Kate joined Northrop Grumman in 2015 after spending 13 years as a federal prosecutor. As an Assistant United States Attorney for the District of Columbia, Kate prosecuted cases involving money laundering, mail fraud, racketeering, weapons offenses, narcotics, crimes against children, sex offenses, and violent crimes. During her last 18 months at the USAO, Kate managed 60 attorneys as the Deputy Chief of the Criminal Division.

From 2009 to 2010, Kate was Special Counsel to FBI Director Robert S. Mueller, III. In that role she advised Director Mueller and senior FBI officials on internal and inter-agency matters and served as a liaison between the FBI, the Department of Justice, and the Office of the Vice President.

Kate is a graduate of the University of Virginia School of Law and Smith College. She clerked for the Honorable Mary M. Lisi of the United States District Court for the District of Rhode Island. Kate is a former foster parent, and in 2014 she received the Spirit of Support Award from the Alexandria/Arlington Independent Living Programs. Kate received the Robert A. Shuker Memorial Award in 2018. This honor is awarded to former AUSAs of the U.S. Attorney’s Office for the District of Columbia who demonstrate a distinguished contribution to the administration of justice. In 2018 the Alexandria City Council appointed Kate to a two year term on the Commission on Persons with Disabilities. Kate is a volunteer tutor at Graham Road Elementary School in Falls Church, Virginia, and a member of the Edward Bennett Williams Inn of Court.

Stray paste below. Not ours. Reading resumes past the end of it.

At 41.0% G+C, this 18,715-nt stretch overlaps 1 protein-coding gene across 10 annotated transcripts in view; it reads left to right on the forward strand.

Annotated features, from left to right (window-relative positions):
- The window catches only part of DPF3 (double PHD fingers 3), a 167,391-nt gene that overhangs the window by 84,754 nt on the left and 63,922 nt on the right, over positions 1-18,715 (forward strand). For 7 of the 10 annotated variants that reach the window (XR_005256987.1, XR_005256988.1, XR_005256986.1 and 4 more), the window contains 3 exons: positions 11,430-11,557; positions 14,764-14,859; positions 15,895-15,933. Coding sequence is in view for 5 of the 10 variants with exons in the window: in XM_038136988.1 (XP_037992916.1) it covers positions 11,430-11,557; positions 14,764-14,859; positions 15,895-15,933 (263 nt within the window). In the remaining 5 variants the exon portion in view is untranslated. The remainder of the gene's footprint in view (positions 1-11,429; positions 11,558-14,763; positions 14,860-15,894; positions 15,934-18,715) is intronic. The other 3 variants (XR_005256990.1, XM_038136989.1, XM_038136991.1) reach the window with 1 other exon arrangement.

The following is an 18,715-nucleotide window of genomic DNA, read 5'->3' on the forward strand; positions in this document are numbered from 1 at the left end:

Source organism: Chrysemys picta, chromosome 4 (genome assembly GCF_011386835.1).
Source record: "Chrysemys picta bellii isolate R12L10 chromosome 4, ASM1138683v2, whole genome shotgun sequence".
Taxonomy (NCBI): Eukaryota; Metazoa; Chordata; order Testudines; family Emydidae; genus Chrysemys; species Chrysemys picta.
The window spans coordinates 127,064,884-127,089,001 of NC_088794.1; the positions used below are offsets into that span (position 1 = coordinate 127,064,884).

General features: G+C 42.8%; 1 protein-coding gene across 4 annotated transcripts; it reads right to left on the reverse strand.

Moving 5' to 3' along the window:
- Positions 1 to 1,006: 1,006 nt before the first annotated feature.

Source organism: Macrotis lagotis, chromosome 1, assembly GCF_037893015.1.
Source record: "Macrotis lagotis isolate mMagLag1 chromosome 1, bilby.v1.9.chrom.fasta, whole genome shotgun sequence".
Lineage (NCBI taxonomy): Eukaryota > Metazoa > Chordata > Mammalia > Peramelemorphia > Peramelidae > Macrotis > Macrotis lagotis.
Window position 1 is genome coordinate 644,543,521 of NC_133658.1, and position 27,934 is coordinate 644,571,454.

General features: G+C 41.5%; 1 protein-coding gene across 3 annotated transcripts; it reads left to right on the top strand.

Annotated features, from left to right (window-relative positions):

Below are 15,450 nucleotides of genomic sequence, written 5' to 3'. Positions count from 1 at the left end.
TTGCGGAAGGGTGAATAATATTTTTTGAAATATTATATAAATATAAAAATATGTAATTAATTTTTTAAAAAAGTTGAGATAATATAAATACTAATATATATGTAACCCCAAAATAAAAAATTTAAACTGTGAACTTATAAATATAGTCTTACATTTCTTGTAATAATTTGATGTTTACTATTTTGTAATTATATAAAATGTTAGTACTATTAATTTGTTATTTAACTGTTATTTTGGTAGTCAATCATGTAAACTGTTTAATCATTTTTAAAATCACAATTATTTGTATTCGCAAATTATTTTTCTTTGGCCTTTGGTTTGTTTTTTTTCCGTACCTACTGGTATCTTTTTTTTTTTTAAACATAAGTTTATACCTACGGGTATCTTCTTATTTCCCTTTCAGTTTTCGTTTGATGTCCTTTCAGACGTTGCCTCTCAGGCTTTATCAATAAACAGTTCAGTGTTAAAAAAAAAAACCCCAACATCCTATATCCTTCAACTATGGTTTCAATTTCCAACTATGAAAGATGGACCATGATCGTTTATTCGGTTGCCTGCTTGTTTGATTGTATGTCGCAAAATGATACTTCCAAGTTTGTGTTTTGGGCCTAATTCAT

Amy Richardson

Harris, Wiltshire & Grannis LLP

Amy Richardson is a partner with the law firm of Harris, Wiltshire & Grannis LLP, where she serves as Chair of the Legal Ethics and Malpractice group. Ms. Richardson practices in Washington, D.C. and Raleigh, North Carolina. She focuses her practice on legal ethics and malpractice, complex civil litigation and government enforcement actions.

Ms. Richardson counsels and represents lawyers and law firms in disciplinary investigations and prosecutions and malpractice matters. Ms. Richardson’s disciplinary experience includes matters before the USPTO’s Office of Enrollment and Discipline (OED) and the Office of Professional Responsibility (OPR). She counsels and advises lawyers and law firms in partner admissions and departures, and law firm dissolutions. Richardson has taught ethics and professional responsibility at the Georgetown University Law Center and at Duke University School of Law.

Ms. Richardson handles complex civil cases in federal court, state court, and in arbitration proceedings throughout the United States. She is experienced at handling matters through all stages of litigation. Ms. Richardson works closely with the firm’s telecommunications practice in cases involving the communications-technology industry, including Telephone Consumer Protection Act, intercarrier compensation and access fee disputes.